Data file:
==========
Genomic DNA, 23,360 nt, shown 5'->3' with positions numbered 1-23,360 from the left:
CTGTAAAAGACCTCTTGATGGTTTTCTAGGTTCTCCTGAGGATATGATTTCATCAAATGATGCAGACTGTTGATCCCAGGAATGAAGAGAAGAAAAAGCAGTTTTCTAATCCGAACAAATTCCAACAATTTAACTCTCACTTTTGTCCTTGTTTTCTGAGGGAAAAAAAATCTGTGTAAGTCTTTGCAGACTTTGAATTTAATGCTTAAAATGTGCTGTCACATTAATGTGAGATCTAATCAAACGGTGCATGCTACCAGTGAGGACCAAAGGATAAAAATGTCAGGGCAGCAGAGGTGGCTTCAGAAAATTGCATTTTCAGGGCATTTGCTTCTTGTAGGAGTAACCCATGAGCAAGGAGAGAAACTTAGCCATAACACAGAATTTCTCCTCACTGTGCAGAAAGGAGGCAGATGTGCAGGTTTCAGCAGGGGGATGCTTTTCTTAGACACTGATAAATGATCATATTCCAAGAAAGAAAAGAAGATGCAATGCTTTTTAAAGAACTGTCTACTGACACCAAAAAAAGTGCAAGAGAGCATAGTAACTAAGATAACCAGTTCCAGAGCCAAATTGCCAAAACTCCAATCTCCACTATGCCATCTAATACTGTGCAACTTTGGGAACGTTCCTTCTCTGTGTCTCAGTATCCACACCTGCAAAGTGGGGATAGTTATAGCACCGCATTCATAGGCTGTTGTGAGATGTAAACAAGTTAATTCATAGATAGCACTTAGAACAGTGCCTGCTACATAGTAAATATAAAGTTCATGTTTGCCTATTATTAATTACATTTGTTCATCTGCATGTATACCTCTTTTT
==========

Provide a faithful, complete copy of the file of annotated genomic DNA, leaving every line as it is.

Genomic DNA, 23,360 nt, shown 5'->3' with positions numbered 1-23,360 from the left:
CTGTAAAAGACCTCTTGATGGTTTTCTAGGTTCTCCTGAGGATATGATTTCATCAAATGATGCAGACTGTTGATCCCAGGAATGAAGAGAAGAAAAAGCAGTTTTCTAATCCGAACAAATTCCAACAATTTAACTCTCACTTTTGTCCTTGTTTTCTGAGGGAAAAAAAATCTGTGTAAGTCTTTGCAGACTTTGAATTTAATGCTTAAAATGTGCTGTCACATTAATGTGAGATCTAATCAAACGGTGCATGCTACCAGTGAGGACCAAAGGATAAAAATGTCAGGGCAGCAGAGGTGGCTTCAGAAAATTGCATTTTCAGGGCATTTGCTTCTTGTAGGAGTAACCCATGAGCAAGGAGAGAAACTTAGCCATAACACAGAATTTCTCCTCACTGTGCAGAAAGGAGGCAGATGTGCAGGTTTCAGCAGGGGGATGCTTTTCTTAGACACTGATAAATGATCATATTCCAAGAAAGAAAAGAAGATGCAATGCTTTTTAAAGAACTGTCTACTGACACCAAAAAAAGTGCAAGAGAGCATAGTAACTAAGATAACCAGTTCCAGAGCCAAATTGCCAAAACTCCAATCTCCACTATGCCATCTAATACTGTGCAACTTTGGGAACGTTCCTTCTCTGTGTCTCAGTATCCACACCTGCAAAGTGGGGATAGTTATAGCACCGCATTCATAGGCTGTTGTGAGATGTAAACAAGTTAATTCATAGATAGCACTTAGAACAGTGCCTGCTACATAGTAAATATAAAGTTCATGTTTGCCTATTATTAATTACATTTGTTCATCTGCATGTATACCTCTTTTT